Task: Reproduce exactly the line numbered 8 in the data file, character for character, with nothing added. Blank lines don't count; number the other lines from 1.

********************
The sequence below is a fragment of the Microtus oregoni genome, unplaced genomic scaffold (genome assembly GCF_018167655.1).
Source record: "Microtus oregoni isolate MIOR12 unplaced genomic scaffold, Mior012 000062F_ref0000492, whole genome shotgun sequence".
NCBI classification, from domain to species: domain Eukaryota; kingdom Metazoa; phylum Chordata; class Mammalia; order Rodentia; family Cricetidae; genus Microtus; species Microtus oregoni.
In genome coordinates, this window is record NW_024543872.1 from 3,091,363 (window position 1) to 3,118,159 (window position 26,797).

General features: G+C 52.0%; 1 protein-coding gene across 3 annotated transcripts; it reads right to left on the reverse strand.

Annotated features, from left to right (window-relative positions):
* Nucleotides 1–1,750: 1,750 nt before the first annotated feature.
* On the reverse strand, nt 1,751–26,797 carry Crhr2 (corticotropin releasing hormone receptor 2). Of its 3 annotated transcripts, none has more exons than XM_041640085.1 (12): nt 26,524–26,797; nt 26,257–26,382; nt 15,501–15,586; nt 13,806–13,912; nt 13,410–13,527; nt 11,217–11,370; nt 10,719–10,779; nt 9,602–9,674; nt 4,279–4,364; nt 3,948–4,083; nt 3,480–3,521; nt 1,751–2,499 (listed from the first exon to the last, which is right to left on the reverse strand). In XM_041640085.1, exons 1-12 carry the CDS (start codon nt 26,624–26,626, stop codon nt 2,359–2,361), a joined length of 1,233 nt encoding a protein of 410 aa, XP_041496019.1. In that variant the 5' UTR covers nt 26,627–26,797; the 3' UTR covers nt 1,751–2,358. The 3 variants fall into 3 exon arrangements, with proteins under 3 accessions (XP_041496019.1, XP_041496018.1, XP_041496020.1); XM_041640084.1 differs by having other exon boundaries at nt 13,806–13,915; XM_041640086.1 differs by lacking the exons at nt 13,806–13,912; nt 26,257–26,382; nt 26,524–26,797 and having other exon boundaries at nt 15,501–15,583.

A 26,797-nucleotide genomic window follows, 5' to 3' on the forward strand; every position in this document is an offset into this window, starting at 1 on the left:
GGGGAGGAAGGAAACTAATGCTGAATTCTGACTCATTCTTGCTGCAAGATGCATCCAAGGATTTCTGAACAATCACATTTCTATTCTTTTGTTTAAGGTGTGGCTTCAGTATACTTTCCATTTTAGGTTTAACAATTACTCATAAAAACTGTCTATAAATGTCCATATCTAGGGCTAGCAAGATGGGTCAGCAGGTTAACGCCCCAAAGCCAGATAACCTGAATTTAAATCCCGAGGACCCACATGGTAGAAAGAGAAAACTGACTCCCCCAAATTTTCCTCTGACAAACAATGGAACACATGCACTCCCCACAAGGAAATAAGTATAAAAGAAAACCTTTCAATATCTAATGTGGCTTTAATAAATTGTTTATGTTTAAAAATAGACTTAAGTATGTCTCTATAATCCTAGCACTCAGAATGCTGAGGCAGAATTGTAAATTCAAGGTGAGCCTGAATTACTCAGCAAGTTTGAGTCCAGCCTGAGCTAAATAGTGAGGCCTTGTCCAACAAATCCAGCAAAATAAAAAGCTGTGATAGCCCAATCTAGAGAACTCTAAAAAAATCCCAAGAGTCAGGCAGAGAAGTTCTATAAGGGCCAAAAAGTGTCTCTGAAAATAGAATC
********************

* On the reverse strand, nt 1,751–26,797 carry Crhr2 (corticotropin releasing hormone receptor 2). Of its 3 annotated transcripts, none has more exons than XM_041640085.1 (12): nt 26,524–26,797; nt 26,257–26,382; nt 15,501–15,586; nt 13,806–13,912; nt 13,410–13,527; nt 11,217–11,370; nt 10,719–10,779; nt 9,602–9,674; nt 4,279–4,364; nt 3,948–4,083; nt 3,480–3,521; nt 1,751–2,499 (listed from the first exon to the last, which is right to left on the reverse strand). In XM_041640085.1, exons 1-12 carry the CDS (start codon nt 26,624–26,626, stop codon nt 2,359–2,361), a joined length of 1,233 nt encoding a protein of 410 aa, XP_041496019.1. In that variant the 5' UTR covers nt 26,627–26,797; the 3' UTR covers nt 1,751–2,358. The 3 variants fall into 3 exon arrangements, with proteins under 3 accessions (XP_041496019.1, XP_041496018.1, XP_041496020.1); XM_041640084.1 differs by having other exon boundaries at nt 13,806–13,915; XM_041640086.1 differs by lacking the exons at nt 13,806–13,912; nt 26,257–26,382; nt 26,524–26,797 and having other exon boundaries at nt 15,501–15,583.